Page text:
Even as adults, few among us can turn every scar into a joke. Today, too many of our youth, scarred by relentless harassment and intimidation, suffer cruelty in silence or take extreme measures to avoid the abuse. At times, tragically, teens have taken their own lives or retaliated and taken the lives of others.
Two state lawmakers are seeking solutions to the age-old problem of schoolyard bullying, and will hold an interim study in the coming months to examine current Oklahoma statutes in the hopes of formulating policy to prevent and address the very real and ongoing issue of adolescent victimization.
State Representative Jeannie McDaniel and Representative Eric Proctor, both Democrats from Tulsa, are spearheading this effort.
"The increase in school safety issues across the country leads us to examine our role as legislators to develop public policy that help educators, families and our communities provide a safe environment conducive to learning," stated McDaniel. "I have spoken with educators and parents who are deeply concerned and frustrated with the increasing challenges of bullying and the serious consequences for victims, bullies and our schools."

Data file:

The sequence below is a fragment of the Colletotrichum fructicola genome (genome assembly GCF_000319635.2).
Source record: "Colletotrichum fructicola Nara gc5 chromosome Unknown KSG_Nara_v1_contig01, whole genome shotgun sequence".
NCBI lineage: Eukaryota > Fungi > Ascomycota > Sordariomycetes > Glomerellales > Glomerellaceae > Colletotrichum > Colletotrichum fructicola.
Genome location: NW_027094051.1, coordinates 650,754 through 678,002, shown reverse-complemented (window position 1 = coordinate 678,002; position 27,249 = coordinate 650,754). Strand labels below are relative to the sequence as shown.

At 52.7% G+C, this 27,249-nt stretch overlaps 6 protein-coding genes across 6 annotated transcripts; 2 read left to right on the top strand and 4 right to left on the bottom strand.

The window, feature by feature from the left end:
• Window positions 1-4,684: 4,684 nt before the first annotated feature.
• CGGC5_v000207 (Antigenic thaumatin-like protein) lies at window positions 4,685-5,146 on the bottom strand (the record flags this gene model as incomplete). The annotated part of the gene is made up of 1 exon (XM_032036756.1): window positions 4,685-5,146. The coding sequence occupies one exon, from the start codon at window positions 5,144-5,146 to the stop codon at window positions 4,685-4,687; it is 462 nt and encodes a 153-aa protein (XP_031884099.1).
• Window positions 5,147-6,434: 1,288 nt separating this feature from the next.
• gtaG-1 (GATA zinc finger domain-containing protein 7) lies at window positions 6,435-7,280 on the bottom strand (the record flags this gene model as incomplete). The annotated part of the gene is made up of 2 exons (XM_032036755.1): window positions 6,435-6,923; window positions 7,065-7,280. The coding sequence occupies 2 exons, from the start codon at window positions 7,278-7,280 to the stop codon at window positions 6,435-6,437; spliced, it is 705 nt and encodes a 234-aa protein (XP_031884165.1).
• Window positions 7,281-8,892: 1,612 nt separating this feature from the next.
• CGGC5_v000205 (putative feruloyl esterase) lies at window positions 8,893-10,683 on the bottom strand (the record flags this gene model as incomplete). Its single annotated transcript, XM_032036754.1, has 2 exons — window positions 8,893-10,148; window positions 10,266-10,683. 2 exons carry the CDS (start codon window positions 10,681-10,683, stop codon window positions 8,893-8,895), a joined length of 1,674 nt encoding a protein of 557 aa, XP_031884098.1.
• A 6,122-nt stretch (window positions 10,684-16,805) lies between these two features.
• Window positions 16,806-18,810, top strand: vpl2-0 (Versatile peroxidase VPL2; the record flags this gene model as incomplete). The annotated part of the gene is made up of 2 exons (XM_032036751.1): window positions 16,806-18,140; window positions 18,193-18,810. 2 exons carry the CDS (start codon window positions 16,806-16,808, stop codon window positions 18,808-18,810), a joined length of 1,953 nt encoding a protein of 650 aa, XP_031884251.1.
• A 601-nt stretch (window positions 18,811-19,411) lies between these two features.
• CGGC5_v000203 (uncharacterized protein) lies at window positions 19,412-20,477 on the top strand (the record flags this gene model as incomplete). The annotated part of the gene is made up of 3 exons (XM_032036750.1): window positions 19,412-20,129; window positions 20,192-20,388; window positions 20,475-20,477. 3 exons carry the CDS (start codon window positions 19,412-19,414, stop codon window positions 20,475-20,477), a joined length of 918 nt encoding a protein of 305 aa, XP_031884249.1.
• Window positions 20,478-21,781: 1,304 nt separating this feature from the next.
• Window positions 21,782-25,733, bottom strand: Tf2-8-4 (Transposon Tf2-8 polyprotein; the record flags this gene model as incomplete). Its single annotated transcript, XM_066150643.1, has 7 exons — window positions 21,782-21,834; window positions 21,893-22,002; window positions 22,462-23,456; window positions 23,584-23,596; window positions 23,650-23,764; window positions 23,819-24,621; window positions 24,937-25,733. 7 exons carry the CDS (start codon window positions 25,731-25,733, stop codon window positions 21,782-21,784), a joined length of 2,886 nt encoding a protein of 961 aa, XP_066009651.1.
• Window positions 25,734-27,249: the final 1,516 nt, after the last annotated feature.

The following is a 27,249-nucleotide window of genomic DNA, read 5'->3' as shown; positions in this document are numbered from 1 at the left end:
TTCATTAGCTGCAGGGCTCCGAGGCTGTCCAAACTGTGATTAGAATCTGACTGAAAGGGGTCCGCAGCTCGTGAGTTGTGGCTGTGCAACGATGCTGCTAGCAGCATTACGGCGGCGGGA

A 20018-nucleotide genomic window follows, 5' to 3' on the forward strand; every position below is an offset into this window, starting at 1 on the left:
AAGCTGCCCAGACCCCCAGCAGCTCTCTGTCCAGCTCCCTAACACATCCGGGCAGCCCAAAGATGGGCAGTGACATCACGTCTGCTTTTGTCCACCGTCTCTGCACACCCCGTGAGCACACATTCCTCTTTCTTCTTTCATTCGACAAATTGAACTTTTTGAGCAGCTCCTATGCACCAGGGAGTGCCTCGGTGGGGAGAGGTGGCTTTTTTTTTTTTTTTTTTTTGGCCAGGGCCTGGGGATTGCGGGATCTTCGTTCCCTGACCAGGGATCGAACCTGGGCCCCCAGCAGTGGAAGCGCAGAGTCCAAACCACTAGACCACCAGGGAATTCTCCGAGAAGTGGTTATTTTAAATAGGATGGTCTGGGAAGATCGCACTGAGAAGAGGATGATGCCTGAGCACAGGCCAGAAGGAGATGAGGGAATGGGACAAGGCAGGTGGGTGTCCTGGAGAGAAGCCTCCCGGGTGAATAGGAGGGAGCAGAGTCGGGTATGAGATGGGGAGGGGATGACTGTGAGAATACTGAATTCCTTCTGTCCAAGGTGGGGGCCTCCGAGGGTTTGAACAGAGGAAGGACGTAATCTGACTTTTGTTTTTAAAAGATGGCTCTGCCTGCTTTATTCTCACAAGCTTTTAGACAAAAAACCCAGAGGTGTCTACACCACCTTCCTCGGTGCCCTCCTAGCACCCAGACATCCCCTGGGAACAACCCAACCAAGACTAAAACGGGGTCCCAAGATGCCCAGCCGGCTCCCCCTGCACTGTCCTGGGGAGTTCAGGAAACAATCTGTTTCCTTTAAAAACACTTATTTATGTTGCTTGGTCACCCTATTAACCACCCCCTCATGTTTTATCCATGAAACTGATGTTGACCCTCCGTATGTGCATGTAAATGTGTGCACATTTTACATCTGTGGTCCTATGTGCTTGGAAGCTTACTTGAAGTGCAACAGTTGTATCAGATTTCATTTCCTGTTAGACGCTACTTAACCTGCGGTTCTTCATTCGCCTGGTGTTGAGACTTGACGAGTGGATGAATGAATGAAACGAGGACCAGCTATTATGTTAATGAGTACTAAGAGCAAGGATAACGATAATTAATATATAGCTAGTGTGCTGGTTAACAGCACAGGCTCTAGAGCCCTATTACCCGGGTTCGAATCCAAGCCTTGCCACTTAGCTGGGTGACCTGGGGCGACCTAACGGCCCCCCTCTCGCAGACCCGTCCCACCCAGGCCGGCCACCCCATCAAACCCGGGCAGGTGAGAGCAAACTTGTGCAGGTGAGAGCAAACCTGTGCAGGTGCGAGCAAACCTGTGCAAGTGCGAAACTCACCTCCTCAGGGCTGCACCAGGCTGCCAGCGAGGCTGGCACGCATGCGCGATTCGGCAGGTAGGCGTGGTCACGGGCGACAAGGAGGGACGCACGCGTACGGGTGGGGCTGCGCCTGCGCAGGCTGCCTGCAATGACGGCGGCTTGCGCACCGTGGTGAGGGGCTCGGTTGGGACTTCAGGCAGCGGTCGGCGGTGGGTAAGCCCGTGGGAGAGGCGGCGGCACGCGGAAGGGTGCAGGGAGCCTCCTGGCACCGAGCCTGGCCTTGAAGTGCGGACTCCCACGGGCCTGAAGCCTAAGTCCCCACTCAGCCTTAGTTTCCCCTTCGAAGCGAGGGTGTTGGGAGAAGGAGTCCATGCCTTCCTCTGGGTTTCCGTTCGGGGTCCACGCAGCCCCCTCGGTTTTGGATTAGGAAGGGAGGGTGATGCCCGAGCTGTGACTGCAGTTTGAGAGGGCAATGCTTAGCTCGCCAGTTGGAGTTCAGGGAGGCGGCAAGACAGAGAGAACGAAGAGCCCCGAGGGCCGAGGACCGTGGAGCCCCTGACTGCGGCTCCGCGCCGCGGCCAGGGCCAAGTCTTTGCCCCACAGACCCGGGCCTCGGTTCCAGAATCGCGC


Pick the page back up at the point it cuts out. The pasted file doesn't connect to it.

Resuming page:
McDaniel noted that school bullying is prevalent in rural communities and inner-city neighborhoods, as well as in affluent suburbs and small towns. Research studies have show that this type of adolescent victimization occurs frequently, particularly in middle school grades, and can result in serious consequences for both bully and victim. As early as 2002, the U.S. Secret Service issued a report that concluded that bullying played a significant role in many school shootings and that efforts should be made to eliminate bullying behavior.
"We must find a way to protect victims of peer abuse as well as challenge childhood aggressive behavior from the onset. With an eye towards the increasing violence among youth we must consider bullying behavior and address this growing issue," McDaniel said. "I am pleased that Speaker Benge has approved a request for an interim study on school bullying and look forward to a work session that will consider combining policy with prevention."
The interim study, IS 10-048, is assigned to the Judiciary committee.